As well as less people, there were only two stages this year, as opposed to three in 2007. I didn’t mind that at all, actually, because there was still always something on that was worth seeing, and you were less likely to miss something cool by being in the wrong place. The only part I minded was the absence of an open mic tent, because last year Shiko did a spot there and it was great fun — and a few of us hoped to do so again, really.

Lots of people from Swansea go to Small Nations. Somewhere in the last eighteen months or so (Shiko has a lot to do with this, for sure) I seem to have reached some kind of “Six Degrees” critical mass point, and whenever I meet new people in social/musical/party situations they always seem to already know people I know; similarly, I keep meeting people I’ve seen around, by similar mechanisms. I don’t know, I guess various networks are connected, and the circles I’m moving in are somewhat incestuous! As a result (and combined with the smaller numbers), this year’s Small Nations felt particularly friendly to me: everywhere I went, there was someone I knew, or someone I was about to meet. It felt like a big happy family at times — and that was definitely the aspect I enjoyed the most.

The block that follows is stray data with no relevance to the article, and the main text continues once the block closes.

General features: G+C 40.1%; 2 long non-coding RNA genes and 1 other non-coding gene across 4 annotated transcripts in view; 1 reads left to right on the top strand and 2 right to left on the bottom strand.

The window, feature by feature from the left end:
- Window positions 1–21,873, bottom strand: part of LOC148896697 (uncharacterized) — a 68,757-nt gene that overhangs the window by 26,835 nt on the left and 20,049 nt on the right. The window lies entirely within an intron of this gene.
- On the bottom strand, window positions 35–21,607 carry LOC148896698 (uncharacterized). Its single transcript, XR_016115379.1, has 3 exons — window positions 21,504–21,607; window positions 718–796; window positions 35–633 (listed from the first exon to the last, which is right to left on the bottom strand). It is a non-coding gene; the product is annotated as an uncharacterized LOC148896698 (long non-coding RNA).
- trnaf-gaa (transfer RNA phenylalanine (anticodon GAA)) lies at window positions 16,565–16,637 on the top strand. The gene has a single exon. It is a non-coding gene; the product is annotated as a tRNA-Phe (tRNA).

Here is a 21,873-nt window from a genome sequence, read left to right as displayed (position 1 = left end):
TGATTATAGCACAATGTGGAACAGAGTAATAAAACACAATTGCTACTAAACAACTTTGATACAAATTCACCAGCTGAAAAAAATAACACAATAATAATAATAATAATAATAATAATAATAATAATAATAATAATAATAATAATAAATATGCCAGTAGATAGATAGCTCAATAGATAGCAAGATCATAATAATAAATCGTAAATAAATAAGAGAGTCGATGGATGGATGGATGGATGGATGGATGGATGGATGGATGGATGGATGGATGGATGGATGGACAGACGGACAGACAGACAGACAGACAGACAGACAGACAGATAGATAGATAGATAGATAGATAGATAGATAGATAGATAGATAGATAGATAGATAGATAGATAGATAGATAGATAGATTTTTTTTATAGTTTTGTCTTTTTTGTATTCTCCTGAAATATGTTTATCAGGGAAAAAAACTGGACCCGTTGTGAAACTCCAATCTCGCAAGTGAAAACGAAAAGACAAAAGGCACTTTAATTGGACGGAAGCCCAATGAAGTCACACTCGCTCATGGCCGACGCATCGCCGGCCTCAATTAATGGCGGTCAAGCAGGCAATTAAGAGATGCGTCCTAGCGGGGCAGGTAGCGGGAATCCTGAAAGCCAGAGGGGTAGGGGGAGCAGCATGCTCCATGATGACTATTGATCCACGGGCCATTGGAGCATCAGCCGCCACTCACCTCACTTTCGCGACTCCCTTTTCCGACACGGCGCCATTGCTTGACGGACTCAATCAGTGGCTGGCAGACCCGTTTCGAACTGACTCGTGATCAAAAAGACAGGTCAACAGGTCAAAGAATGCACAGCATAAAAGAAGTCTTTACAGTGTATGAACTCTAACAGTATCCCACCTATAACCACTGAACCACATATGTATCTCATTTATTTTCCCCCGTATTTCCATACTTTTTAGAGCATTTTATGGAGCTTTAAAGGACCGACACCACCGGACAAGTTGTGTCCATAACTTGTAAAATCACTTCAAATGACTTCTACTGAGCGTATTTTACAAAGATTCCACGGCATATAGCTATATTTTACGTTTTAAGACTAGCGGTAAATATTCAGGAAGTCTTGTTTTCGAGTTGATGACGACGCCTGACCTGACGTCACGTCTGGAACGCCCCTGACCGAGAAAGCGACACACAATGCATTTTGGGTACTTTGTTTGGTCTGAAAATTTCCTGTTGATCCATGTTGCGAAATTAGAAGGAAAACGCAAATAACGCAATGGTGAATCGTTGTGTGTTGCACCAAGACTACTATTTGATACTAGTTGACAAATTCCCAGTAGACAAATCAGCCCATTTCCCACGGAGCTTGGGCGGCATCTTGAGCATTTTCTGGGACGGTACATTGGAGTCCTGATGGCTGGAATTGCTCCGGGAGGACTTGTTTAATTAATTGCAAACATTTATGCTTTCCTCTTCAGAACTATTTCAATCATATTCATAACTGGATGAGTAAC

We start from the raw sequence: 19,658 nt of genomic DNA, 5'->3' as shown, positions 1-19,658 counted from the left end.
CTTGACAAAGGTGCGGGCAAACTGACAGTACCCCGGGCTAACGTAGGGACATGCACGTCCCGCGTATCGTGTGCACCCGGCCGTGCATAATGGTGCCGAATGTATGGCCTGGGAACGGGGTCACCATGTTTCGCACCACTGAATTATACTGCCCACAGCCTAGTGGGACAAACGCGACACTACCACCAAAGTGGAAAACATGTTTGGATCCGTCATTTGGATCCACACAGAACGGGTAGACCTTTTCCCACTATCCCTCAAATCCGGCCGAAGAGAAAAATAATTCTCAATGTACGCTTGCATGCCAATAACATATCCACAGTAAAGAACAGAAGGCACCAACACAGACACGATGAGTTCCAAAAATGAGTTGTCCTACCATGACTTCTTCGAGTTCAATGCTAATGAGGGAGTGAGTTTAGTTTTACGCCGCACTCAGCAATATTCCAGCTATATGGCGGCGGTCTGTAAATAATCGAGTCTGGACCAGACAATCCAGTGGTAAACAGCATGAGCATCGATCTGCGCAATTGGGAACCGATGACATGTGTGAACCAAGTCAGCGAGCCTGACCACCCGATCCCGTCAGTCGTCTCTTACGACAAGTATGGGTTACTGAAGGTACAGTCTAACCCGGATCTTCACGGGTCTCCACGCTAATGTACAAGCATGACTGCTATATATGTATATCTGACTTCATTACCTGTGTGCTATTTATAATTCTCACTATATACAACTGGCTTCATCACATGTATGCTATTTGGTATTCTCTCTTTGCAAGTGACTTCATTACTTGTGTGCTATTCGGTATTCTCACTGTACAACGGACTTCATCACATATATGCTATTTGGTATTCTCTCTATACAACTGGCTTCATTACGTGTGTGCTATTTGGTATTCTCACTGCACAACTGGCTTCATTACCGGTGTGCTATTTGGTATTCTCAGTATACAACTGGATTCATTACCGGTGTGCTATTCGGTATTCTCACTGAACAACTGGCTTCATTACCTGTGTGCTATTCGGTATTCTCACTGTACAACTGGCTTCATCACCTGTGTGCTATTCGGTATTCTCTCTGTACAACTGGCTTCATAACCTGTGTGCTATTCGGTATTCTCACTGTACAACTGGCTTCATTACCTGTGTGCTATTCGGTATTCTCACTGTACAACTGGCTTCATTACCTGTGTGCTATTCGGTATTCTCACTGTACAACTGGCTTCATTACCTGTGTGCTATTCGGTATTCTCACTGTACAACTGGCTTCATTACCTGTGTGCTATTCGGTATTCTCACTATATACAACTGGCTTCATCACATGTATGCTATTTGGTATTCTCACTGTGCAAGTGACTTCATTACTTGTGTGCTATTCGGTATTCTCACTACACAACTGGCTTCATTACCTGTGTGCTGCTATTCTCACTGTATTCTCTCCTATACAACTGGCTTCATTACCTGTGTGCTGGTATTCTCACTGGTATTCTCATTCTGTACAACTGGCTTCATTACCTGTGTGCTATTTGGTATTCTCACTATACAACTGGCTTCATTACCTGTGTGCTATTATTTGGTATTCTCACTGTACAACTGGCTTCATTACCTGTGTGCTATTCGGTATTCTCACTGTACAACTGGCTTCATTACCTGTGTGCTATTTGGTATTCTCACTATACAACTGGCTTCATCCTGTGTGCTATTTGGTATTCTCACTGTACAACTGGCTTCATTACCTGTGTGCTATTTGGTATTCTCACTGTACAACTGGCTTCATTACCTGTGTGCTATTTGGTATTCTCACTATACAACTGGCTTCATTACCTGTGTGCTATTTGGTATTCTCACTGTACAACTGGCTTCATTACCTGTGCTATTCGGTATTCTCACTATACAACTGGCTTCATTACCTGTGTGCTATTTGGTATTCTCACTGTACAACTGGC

Of course, the music was also half the point. On Friday night I heard the Samba Galez in the distance as I pitched my tent, then the entertainment properly kicked off for me with Bassekou Kouyate & Ngoni Ba followed (in a rather different flavour) by Swansea psy-trance outfit Chaos Theory. Bernice described them uncharitably as “some kind of techno Spinal Tap” but I think that was a comment on their hair as much as anything. The music did what it was supposed to, that’s all I’ll say.

After the evening’s scheduled entertainment, I ended up at a big campfire in the corner of the campsite, where there was drumming, singing, etc., and met more good people. IIRC I got to bed around 2 or 3 or so…

… only to wake early on Saturday needing the loo, so off I popped to the facilities, then found myself mostly awake enjoying the early morning activity of the site coming to life. I sourced myself a cup of tea, and a little later a bacon/egg roll, and sat and watched the world wake up. Actually it was clear that some of the world hadn’t been to bed yet, including Naked Fireside Bloke (who, it later transpired, I’d met a few weeks earlier, but at that point he’d only been without shoes), and Scarily Aggressive Shouty Woman.